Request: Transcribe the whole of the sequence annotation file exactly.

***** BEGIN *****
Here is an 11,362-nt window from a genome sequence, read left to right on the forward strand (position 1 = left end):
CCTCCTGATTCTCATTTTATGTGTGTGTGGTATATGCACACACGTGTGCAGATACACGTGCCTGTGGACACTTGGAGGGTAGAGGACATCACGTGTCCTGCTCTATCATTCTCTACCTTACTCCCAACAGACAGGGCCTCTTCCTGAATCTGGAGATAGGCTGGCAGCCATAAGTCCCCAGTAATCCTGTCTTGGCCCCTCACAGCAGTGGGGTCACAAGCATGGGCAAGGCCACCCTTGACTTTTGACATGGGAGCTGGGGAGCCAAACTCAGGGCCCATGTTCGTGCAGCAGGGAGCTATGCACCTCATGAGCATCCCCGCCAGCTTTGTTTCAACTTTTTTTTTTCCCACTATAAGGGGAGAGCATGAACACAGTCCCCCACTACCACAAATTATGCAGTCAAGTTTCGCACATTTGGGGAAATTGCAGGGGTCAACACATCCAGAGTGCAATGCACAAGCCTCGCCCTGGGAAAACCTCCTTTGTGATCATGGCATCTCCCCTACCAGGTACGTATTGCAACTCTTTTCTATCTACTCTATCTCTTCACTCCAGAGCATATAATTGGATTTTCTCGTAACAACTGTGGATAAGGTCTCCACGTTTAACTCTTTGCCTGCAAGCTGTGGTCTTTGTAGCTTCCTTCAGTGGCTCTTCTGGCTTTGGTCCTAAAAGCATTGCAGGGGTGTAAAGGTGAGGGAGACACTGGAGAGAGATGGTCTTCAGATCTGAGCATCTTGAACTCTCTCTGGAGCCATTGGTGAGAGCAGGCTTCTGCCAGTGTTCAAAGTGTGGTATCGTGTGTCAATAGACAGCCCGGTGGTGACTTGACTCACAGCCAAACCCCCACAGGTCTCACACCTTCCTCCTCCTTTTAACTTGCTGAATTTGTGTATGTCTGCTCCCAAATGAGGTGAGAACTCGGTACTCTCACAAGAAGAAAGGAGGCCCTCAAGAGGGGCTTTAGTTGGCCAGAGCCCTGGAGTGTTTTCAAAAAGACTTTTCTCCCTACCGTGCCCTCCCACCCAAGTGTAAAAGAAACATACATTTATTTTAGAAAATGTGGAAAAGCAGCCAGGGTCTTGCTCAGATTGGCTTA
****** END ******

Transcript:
Here is an 11,362-nt window from a genome sequence, read left to right on the forward strand (position 1 = left end):
CCTCCTGATTCTCATTTTATGTGTGTGTGGTATATGCACACACGTGTGCAGATACACGTGCCTGTGGACACTTGGAGGGTAGAGGACATCACGTGTCCTGCTCTATCATTCTCTACCTTACTCCCAACAGACAGGGCCTCTTCCTGAATCTGGAGATAGGCTGGCAGCCATAAGTCCCCAGTAATCCTGTCTTGGCCCCTCACAGCAGTGGGGTCACAAGCATGGGCAAGGCCACCCTTGACTTTTGACATGGGAGCTGGGGAGCCAAACTCAGGGCCCATGTTCGTGCAGCAGGGAGCTATGCACCTCATGAGCATCCCCGCCAGCTTTGTTTCAACTTTTTTTTTTCCCACTATAAGGGGAGAGCATGAACACAGTCCCCCACTACCACAAATTATGCAGTCAAGTTTCGCACATTTGGGGAAATTGCAGGGGTCAACACATCCAGAGTGCAATGCACAAGCCTCGCCCTGGGAAAACCTCCTTTGTGATCATGGCATCTCCCCTACCAGGTACGTATTGCAACTCTTTTCTATCTACTCTATCTCTTCACTCCAGAGCATATAATTGGATTTTCTCGTAACAACTGTGGATAAGGTCTCCACGTTTAACTCTTTGCCTGCAAGCTGTGGTCTTTGTAGCTTCCTTCAGTGGCTCTTCTGGCTTTGGTCCTAAAAGCATTGCAGGGGTGTAAAGGTGAGGGAGACACTGGAGAGAGATGGTCTTCAGATCTGAGCATCTTGAACTCTCTCTGGAGCCATTGGTGAGAGCAGGCTTCTGCCAGTGTTCAAAGTGTGGTATCGTGTGTCAATAGACAGCCCGGTGGTGACTTGACTCACAGCCAAACCCCCACAGGTCTCACACCTTCCTCCTCCTTTTAACTTGCTGAATTTGTGTATGTCTGCTCCCAAATGAGGTGAGAACTCGGTACTCTCACAAGAAGAAAGGAGGCCCTCAAGAGGGGCTTTAGTTGGCCAGAGCCCTGGAGTGTTTTCAAAAAGACTTTTCTCCCTACCGTGCCCTCCCACCCAAGTGTAAAAGAAACATACATTTATTTTAGAAAATGTGGAAAAGCAGCCAGGGTCTTGCTCAGATTGGCTTA